My Photovation Challenge Week 2 | Contrast

Our My Photovation weekly photography challenge is aimed at helping us sharpen our photography skills. But, it’s not just about us. We want anyone who is interested in getting better at photography to join in.

Whether you’re shooting with a DSLR, point-and-shoot, or a smartphone this challenge is for you. Like what Matt wrote about in his last post, you don’t need fancy equipment, you just need to take photos!

So, don’t be shy! Join in at anytime! You can search #MyPhotovation and see examples from other people who have contributed. If you wish to join our challenge, just use #MyPhotovation on Twitter or Instagram.

This week’s theme for the My Photovation Challenge is: contrast.

Contrast is an important tool for a photographer. It serves compositional tool that adds interest and allows you to direct the attention of the photo to the subject.

There are a lot of different types of contrast.

  • Tonal contrast
  • Color contrast
  • Light contrast
  • Texture contrast
  • Size contrast
  • New and old
  • Still and moving
  • Young and old

Tonal and color are probably the most popular and well known forms of contrast.

In preparing this post, we realized that contrast was a weakness for both of us as photographers. Going through our archives we realized we didn’t have many examples other than tonal contrast.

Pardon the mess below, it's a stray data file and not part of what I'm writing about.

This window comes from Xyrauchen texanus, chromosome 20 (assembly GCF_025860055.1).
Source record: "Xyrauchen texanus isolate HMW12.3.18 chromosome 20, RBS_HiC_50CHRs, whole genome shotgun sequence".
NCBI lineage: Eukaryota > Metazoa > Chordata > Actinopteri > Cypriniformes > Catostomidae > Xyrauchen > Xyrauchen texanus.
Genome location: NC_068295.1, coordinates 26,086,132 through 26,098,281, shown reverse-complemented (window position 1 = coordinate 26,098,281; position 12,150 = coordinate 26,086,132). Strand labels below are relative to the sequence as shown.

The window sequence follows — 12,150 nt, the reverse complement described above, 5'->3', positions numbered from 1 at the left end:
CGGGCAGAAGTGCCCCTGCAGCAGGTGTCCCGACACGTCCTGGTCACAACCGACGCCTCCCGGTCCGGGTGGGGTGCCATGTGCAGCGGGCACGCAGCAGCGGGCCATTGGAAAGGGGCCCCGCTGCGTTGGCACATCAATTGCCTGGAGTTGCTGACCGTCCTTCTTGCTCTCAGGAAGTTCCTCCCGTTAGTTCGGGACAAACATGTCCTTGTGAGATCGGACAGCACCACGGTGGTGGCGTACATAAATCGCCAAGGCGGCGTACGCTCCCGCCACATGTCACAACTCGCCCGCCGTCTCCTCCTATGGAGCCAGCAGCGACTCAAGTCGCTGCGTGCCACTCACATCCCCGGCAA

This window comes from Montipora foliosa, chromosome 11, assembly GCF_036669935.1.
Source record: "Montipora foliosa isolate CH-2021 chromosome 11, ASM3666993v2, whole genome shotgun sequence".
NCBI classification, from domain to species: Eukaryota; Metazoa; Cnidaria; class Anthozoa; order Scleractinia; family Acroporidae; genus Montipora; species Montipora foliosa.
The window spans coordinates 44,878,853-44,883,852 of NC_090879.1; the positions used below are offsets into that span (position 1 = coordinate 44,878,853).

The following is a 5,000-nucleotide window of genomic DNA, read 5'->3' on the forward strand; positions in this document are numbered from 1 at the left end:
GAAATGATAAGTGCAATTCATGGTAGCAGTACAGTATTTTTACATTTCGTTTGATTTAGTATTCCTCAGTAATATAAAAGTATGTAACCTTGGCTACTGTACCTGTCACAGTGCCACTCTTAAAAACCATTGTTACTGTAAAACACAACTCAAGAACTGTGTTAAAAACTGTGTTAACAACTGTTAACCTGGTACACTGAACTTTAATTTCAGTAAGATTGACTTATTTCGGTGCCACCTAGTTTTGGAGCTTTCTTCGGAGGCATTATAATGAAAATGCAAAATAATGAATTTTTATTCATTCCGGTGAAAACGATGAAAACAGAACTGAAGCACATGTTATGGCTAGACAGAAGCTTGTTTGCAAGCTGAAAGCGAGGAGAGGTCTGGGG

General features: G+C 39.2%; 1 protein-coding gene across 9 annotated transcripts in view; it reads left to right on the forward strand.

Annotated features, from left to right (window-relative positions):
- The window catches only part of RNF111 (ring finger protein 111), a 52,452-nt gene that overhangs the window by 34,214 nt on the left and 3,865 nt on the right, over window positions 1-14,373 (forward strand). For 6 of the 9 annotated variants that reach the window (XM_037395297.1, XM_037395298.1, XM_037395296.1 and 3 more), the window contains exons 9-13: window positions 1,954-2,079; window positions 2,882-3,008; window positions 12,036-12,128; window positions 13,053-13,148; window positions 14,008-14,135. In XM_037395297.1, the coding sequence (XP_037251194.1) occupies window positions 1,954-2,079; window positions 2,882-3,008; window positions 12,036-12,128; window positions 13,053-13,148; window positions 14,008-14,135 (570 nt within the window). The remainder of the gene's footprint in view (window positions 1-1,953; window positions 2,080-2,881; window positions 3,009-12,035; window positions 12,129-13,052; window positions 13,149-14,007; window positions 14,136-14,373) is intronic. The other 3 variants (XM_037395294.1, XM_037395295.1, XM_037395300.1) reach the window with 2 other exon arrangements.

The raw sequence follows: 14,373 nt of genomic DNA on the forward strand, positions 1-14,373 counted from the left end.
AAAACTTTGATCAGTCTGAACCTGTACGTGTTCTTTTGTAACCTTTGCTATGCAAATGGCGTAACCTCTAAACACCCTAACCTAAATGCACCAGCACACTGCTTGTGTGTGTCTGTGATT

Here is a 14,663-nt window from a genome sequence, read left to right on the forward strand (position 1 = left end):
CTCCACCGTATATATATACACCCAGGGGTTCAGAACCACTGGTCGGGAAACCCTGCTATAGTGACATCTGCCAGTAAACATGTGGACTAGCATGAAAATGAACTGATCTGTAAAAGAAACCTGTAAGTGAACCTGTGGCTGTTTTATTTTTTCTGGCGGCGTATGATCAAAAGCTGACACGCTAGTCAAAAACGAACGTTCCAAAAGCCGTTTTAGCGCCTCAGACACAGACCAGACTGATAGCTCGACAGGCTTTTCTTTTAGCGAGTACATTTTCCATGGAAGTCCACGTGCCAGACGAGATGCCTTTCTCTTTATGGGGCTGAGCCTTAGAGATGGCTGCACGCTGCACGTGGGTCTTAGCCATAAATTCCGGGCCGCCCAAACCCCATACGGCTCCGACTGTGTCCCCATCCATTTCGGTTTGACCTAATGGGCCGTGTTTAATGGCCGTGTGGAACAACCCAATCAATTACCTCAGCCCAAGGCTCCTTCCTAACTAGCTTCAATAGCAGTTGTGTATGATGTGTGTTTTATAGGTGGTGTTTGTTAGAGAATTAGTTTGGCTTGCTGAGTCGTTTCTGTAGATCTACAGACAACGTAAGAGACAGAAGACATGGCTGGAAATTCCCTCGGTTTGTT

Tonal contrast is about the darkest and lightest elements of the photo, and the grey areas between.

It’s important to black and white photography. As Tab mentioned in a post a while back, black and white are great at conveying emotion. Contrast can impact what kind of emotions you bringing out in your photo. A high contrast image will be stark and dramatic, while a lower contrast image can have a lighter, airy feel.

For example, your subject often determines the mood, or emotion you will want to convey. A dramatic portrait of an individual, a mountain, a piece of impressive architecture, these you would want to create a more powerful, dramatic mood. Silhouettes are a great way to practice this one!

Examples of high contrast black and white images:


A dramatic, thought-provoking portrait of Matt © Tabitha Friesen


Close up of one of the Ten Peaks at Moraine lake © Matthew Friesen

Tel Aviv-1667

A silhouette of a man on a paddle board, at Tel Aviv beach © Tabitha Friesen

Low contrast images are great for portraits where you want the mood to be softer and lighter. For instance if you are photographing people laughing, or a child playing having a lower contrast image may be best.

Examples of low contrast black and white images:

20140831-Jeremiah Breanna engagement_D3S7558

© Tabitha Friesen (2014)


© Tabitha Friesen


© Matthew Friesen

So that’s tonal contrast! The rest of this week we will be working on strengthening our ability to capture the other types of contrast. These different types can create really striking images that not draw the viewer into the photo, but into the story. It will probably take us more than a week to get this technique down, but it is well worth the try.

Other important types of contrast to remember:

New and old
Still and moving
Young and old

Do you have a favorite type of contrast? Is it something you think you need to work on as a photographer? Join our challenge this week! Post your contrast photos on Twitter or Instagram using #MyPhotovation!

Thanks for reading!

-Matt & Tab

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